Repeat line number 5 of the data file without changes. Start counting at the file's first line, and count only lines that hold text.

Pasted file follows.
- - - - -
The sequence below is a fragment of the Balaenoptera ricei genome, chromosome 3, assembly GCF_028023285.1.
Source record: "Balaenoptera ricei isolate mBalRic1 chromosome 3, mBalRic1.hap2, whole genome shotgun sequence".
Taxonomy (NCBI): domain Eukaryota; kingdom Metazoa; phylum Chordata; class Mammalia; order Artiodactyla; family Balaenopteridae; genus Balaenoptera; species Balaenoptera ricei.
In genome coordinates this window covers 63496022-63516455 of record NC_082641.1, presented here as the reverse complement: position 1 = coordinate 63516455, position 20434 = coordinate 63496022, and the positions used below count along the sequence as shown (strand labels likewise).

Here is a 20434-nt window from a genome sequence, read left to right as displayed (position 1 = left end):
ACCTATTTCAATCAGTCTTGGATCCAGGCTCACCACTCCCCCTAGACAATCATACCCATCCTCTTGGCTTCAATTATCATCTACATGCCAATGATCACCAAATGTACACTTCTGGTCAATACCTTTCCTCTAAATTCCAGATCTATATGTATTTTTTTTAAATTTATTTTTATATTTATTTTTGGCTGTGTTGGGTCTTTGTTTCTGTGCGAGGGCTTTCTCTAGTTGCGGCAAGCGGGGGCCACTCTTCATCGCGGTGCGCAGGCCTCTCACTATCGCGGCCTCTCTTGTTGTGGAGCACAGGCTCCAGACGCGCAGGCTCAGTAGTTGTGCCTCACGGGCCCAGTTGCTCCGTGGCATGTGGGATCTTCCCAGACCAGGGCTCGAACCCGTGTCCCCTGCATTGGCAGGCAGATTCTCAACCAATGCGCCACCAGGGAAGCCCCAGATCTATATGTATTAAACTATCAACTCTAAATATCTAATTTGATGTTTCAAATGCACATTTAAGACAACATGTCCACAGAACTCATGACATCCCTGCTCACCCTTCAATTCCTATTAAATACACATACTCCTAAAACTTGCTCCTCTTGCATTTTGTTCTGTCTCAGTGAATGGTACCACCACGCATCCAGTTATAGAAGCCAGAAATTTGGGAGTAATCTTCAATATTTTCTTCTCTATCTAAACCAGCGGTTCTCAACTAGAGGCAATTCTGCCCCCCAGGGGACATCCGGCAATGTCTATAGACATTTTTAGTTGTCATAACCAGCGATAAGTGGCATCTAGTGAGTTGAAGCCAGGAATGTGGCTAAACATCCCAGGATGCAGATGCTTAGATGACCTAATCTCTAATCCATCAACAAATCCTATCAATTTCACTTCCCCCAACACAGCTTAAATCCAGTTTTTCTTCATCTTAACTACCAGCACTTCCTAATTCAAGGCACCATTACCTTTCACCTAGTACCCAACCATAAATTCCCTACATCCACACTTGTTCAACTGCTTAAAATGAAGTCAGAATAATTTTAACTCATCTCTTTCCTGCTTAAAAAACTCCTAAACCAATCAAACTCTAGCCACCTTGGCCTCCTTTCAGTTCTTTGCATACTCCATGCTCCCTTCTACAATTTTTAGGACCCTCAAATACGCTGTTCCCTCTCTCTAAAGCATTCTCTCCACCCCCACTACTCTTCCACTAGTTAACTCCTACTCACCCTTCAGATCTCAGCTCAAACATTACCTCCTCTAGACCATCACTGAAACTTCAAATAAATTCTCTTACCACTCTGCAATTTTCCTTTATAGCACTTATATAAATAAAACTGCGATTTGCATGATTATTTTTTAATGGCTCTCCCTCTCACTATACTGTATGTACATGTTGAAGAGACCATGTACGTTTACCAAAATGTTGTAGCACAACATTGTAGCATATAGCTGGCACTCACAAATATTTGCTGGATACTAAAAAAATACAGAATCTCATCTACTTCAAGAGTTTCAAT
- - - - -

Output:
Here is a 20434-nt window from a genome sequence, read left to right as displayed (position 1 = left end):